Following up on the Tesla Model 3 vs Audi A3, Audi A4, Audi A5, Audi S3 fun, let’s dive into another lineup of premium-class sedans and hybrids that the Tesla Model 3 will compete against — the Lexus ES, ES Hybrid, IS, GS, GS Hybrid, and CT Hybrid.
Doing things a bit differently this time, let’s jump into Lexus sales first. Sales of these 4 Lexus models added up to 119,369 in the US in 2016, about 55,000 more than the Audi A3, A4, and A5 combined (74,579). Combining all of these models, we’re up to nearly 200,000 premium sedan sales the Tesla Model 3 could steal some serious revenue from.
|2016 USA Sales|
If you’re an astute reader, you’ll notice that these ~200,000 Audi and Lexus sales compare favorably to Tesla’s very lame 0 (zero) Model 3 sales. (Surely, that means Tesla has no future and you should short the stock [TSLA], right?)
In all seriousness, though, the billion-dollar question is, how many of these ~200,000 sales will the Model 3 steal from Audi and Lexus next time those buyers are on the market for a new car?
Well, looking at the specs drivers typically care about, I think there’s a huuuuuge opening.
Lexus competes well in the category of buyers who want good “fuel economy” and/or green cred, but also want to strut their stuff and/or want a bit of luxury. Boosted by Toyota’s hybrid leadership, plenty of Lexus hybrid buyers went with the brand for the same reason people go with a Prius … but also because they wanted to be shopping in the premium category.
But a hybrid is no longer considered that “green,” and while the Model 3 may not beat these Lexus options on some of the luxury features buyers in this category want, it certainly beats them in terms of performance, high-tech appeal/branding, and overall “cool” factor. But let’s dive into the numbers for a closer look.
|Lexus ES||Lexus ES Hybrid||Lexus IS||Lexus GS||Lexus GS Hybrid||Lexus CT Hybrid||Tesla Model 3|
|Base Price After $7500 Tax Credit||$39,000||$42,000||$38,000||$46,000||$64,000||$31,000||$27,750|
|0–60 mph (seconds)||7.1||8.1||6.9||7||5.6||9.8||5.6|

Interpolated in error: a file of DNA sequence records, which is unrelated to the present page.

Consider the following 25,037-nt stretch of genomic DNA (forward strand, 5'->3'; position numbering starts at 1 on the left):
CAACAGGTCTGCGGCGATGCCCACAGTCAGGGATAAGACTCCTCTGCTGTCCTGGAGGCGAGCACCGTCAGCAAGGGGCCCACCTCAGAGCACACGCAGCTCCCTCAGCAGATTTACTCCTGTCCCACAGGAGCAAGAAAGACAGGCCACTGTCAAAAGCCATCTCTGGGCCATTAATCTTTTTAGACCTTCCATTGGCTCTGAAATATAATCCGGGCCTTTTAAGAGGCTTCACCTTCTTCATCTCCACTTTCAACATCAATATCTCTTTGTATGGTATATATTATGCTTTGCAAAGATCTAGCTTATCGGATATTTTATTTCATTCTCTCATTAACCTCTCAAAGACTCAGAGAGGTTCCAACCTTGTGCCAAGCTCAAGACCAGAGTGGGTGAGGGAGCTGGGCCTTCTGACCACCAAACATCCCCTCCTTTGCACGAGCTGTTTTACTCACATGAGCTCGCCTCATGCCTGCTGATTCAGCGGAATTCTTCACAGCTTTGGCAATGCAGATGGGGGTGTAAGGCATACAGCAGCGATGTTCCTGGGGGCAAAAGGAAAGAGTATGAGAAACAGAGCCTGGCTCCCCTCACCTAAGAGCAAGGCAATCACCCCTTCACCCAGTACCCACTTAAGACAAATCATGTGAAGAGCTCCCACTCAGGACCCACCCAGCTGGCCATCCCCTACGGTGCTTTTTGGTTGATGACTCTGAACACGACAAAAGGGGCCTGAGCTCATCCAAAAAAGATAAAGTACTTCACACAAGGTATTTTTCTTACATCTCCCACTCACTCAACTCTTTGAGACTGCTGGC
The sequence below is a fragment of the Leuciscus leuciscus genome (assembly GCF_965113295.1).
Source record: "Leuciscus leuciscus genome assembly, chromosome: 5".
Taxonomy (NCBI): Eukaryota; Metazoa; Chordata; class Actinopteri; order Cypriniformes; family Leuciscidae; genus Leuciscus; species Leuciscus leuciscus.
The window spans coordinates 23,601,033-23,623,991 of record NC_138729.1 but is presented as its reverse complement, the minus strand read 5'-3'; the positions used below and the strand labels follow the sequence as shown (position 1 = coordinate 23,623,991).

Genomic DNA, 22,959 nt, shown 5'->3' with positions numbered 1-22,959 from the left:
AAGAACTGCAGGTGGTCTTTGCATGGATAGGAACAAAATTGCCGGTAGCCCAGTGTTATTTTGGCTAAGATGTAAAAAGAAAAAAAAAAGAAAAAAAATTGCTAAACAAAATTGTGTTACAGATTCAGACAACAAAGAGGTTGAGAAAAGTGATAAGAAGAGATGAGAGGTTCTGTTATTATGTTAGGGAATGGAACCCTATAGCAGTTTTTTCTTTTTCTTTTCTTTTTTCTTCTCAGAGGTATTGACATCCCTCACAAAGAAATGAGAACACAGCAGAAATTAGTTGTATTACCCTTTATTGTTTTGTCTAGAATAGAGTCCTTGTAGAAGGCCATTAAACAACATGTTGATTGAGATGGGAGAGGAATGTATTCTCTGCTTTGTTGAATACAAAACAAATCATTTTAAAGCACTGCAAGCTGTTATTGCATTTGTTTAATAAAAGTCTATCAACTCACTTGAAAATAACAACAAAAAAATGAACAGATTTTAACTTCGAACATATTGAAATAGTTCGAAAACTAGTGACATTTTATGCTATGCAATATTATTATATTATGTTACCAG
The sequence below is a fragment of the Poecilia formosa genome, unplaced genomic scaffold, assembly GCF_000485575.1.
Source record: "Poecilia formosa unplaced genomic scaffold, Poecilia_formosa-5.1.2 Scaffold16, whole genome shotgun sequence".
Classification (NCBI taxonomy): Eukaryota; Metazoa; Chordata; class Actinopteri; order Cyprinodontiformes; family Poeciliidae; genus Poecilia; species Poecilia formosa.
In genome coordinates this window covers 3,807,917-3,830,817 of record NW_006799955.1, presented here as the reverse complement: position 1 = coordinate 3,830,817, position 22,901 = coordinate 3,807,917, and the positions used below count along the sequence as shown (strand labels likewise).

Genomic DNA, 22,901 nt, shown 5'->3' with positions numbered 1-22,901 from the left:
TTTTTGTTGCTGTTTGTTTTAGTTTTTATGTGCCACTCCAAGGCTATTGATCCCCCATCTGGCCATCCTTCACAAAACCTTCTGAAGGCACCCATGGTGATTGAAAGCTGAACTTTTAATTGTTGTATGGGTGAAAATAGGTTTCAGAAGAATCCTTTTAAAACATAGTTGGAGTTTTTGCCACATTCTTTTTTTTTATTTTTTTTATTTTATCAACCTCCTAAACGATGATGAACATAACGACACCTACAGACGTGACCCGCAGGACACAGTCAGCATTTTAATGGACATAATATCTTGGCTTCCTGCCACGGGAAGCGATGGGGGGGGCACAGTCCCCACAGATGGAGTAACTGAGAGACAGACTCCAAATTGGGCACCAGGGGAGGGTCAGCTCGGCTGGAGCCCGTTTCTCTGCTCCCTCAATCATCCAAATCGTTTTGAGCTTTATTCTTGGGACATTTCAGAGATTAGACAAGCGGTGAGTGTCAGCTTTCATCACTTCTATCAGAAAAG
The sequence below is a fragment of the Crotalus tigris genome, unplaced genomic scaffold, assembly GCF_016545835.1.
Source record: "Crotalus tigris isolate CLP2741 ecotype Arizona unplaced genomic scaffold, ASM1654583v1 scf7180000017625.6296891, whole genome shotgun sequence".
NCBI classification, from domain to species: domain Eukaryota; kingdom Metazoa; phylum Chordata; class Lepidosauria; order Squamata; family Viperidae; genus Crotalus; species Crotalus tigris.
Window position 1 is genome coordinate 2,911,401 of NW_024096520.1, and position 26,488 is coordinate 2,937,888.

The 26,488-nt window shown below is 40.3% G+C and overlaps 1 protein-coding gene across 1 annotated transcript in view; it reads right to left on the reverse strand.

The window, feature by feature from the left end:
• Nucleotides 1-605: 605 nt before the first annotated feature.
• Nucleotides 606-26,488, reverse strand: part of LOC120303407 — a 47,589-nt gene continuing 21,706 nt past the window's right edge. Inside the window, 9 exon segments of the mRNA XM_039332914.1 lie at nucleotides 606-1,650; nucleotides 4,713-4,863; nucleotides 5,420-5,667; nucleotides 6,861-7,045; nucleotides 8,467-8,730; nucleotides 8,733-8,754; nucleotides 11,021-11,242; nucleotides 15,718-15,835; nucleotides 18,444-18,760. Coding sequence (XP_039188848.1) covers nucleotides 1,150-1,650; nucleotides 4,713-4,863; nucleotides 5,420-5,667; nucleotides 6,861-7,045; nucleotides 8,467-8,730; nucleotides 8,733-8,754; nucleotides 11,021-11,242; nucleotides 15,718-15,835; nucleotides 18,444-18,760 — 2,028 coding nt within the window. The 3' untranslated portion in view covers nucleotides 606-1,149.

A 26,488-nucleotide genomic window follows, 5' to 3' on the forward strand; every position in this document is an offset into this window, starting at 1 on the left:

Given the broad range of models here, I’m going to run down these by topic rather than by model.
Cash money: Perhaps the most important single factor to most buyers is, naturally, price. The Tesla Model 3 beats all of these Lexus options on price — which is pretty stunning. With regards to the closest competitor (Lexus CT Hybrid), even if you don’t include the federal tax credit or other incentives, the fuel savings from a Model 3 may still make it cheaper than a CT Hybrid within a few years — but be sure to note, ymmv.
Interior: As one of our readers noted under the Audi article, interior elements of luxury sedans may well outcompete the Model 3 interior and pull certain buyers to a Lexus (or Audi, BMW, or Mercedes) over a Model 3, but it’s hard to have a big-picture view of how much people care about this. The best context I have for it is from watching what the Model S did to the medium/large premium sedan market — it walloped that class. Many people who left BMW, Mercedes, Audi, Jaguar, Porsche, or Lexus for a Tesla Model S have indicated they either don’t care too much about that or they wish Tesla had that type of interior but the car is still so much better because of the drive quality that Tesla wins hands down. Of course, some buyers chose old-school luxury interior over Tesla performance — there are still plenty of BMW, Mercedes, Audi, and Lexus buyers. But the Model S quickly rose to the top of its class in the US and in parts of Europe on the back of its compelling selling points. I have the feeling it’ll be a similar story with the Model 3 — people will pass on the premium interior goodies for the zero emissions, high tech, Autopilot, and performance of the Model 3.
Acceleration: Regarding that stunning performance, the Model 3 time to 60 mph is 5.6 seconds, according to Tesla, which means the Lexus GS Hybrid tags it right at the finish line — the Model 3 surely has more torque and gets off the line quicker. Note, however, that the Lexus GS Hybrid is the highest-priced model of the bunch examined in this article, at a whopping $64,000. At that price, it’s really in the Model S class, not the Model 3 class … unless the Model S is just too fat for your needs (I’m coming to that in a moment). In terms of 0–60 mph times, everything else in this group gets smoked by the Model 3, continuing Tesla’s tradition of embarrassing the competition off the line.
Cargo space: But hey, what about practicality? Well, there’s not a great deal of variation in cargo space among these models. The Lexus IS and ES Hybrid clearly come at the bottom end of the cargo space category, while the non-hybrid ES inches out the win. Overall, though, the Model 3 seems to perform well. I think there’s not much more to say until we try sticking a stroller into the trunk.